Contrary to popular belief, house-training a puppy requires far more than a few stacks of old newspapers -- it calls for vigilance, patience, and plenty of commitment. By following the procedures outlined below, you can minimize house-soiling incidents, but virtually every puppy will have an accident in the house, and more than one, most likely. Expect this -- it's part of raising a puppy. The more consistent you are in following the basic house-training procedures, however, the faster your puppy will learn acceptable behavior. It might take several weeks to house-train your puppy, and with some of the smaller breeds, it might take even longer.
Don't give your puppy an opportunity to soil in the house; keep an eye on him whenever he's indoors. You can tether him to you with a six-foot leash, or use baby gates to keep him in the room where you are. Watch for signs that he needs to eliminate, like sniffing around or circling. When you see these signs, immediately grab the leash and take him outside to his bathroom spot. If he eliminates, praise him lavishly and reward him with a treat.
When you're unable to watch your puppy at all times, he should be confined to an area small enough that he won't want to eliminate there. The space should be just big enough for him to comfortably stand, lie down, and turn around in. You can use a portion of a bathroom or laundry room blocked off with baby gates. Or you might want to crate-train your puppy and use the crate to confine him. (Be sure to learn how to use a crate humanely as a method of confinement.) If your puppy has spent several hours in confinement, you'll need to take him directly to his bathroom spot as soon as you let him out, and praise him when he eliminates.
Expect your puppy to have a few accidents in the house -- it's a normal part of house-training. Here's what to do when that happens:
It's extremely important that you use the supervision and confinement procedures outlined above to prevent the number of accidents. If you allow your puppy to eliminate frequently in the house, he'll get confused about where he's supposed to eliminate, which will prolong the house-training process.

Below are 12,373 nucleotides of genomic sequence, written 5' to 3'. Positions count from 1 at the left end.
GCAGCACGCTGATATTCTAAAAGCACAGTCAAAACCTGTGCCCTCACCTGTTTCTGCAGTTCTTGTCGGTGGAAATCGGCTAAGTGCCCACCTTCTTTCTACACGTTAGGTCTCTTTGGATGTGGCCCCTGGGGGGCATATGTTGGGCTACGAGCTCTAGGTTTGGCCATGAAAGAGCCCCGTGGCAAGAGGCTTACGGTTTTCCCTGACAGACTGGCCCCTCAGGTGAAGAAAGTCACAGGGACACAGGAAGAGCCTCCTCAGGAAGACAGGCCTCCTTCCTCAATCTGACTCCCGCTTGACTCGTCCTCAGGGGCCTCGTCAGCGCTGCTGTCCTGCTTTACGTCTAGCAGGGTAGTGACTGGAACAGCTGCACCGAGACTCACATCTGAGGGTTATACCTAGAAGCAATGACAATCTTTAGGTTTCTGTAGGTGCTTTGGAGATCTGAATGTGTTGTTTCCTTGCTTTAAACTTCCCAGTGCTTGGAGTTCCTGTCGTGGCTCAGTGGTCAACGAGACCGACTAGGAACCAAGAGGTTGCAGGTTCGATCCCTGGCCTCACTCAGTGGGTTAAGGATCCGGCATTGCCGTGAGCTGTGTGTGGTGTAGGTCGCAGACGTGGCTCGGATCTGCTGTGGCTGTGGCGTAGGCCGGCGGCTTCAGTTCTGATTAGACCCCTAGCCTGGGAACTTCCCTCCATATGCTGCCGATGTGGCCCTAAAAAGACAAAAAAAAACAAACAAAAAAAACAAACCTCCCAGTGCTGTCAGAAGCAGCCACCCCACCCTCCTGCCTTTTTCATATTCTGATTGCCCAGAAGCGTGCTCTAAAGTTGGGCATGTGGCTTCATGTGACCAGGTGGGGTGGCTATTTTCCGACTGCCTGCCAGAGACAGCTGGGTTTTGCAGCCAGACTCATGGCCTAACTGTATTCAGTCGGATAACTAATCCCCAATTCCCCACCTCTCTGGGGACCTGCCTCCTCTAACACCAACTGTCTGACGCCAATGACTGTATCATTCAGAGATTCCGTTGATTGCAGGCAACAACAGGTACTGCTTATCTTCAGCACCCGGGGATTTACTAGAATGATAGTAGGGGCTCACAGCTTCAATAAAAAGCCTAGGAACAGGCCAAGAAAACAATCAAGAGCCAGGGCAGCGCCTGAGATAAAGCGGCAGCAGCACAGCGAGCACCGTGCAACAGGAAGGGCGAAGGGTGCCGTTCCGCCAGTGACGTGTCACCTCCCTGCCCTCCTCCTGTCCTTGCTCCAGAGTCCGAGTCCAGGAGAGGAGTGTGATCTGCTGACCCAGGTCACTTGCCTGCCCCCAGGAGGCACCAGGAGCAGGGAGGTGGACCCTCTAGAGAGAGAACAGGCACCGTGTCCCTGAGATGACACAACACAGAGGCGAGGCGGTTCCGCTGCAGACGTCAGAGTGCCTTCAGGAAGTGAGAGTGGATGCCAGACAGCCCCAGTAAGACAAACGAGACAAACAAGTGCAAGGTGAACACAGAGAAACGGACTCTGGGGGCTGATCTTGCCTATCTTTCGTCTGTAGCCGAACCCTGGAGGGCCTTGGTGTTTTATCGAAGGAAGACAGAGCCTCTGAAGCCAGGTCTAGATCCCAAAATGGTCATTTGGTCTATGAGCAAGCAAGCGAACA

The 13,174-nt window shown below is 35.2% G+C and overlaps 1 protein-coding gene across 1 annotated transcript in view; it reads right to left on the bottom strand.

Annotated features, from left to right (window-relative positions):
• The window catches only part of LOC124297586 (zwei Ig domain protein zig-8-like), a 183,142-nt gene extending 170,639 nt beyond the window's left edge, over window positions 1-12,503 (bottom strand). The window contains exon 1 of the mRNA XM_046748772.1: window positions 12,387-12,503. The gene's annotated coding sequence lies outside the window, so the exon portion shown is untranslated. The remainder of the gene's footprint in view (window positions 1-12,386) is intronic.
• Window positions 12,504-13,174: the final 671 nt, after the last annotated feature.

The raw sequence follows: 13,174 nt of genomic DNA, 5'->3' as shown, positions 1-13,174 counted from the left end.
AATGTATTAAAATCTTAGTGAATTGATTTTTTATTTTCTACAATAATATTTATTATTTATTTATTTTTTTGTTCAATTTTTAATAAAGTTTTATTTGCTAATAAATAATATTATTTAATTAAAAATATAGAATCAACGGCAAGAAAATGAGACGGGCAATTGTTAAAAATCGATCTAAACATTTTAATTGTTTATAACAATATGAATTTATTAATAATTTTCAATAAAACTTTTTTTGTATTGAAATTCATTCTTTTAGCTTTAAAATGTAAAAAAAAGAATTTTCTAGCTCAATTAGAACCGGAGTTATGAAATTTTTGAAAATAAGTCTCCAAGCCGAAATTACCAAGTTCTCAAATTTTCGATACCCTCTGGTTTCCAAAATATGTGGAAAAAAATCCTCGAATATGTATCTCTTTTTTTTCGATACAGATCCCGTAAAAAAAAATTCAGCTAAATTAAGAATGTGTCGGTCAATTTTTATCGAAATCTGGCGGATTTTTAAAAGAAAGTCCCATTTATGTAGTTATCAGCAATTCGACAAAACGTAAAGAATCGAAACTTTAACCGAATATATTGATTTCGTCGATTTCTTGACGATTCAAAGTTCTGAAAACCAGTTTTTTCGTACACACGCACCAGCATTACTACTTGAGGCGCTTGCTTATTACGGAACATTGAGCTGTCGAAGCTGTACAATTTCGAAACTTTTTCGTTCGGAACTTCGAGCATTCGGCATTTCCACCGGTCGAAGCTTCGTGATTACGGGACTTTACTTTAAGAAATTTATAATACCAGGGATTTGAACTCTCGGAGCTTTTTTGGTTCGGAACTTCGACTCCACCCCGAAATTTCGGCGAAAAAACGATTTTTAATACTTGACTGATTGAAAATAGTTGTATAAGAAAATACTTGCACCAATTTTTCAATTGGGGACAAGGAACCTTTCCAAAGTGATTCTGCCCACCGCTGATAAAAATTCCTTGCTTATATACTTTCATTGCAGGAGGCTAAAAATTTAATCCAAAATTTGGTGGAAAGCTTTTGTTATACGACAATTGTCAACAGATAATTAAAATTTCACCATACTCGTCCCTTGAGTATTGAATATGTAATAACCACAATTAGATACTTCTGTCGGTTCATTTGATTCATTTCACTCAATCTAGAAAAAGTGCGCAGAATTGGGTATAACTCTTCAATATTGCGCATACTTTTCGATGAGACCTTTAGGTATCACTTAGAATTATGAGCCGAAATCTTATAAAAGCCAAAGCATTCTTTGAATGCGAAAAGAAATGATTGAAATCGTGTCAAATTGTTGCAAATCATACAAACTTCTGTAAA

A puppy under six months of age cannot be expected to control his bladder for more than a few hours at a time. If you have to be away from home more than four or five hours a day, this might not be the best time for you to get a puppy; instead, you might want to consider an older dog, who can wait for your return.
But if you're already committed to having a puppy and must be away for long periods of time, you'll need to make arrangements for someone, such as a responsible neighbor or a professional pet-sitter, to take him outside to eliminate. Or you'll need to train him to eliminate in a specific place indoors. Be aware, however, that doing so can prolong the process of house-training. Teaching your puppy to eliminate on newspaper might create a life-long surface preference, meaning that even as an adult he might eliminate on any newspaper lying around the living room.
When your puppy must be left alone for long periods of time, confine him to an area with enough room for a sleeping space, a playing space, and a separate place to eliminate. In the area designated as the elimination area, use either newspapers or a sod box. To make a sod box, place sod in a container such as a child's small, plastic swimming pool. You can also find dog litter products at a pet supply store. If you clean up an accident in the house, put the soiled rags or paper towels in the designated elimination area. The smell will help your puppy recognize the area as the place where he is supposed to eliminate.
If you've consistently followed the house-training procedures and your puppy continues to eliminate in the house, there might be another reason for his behavior, such as: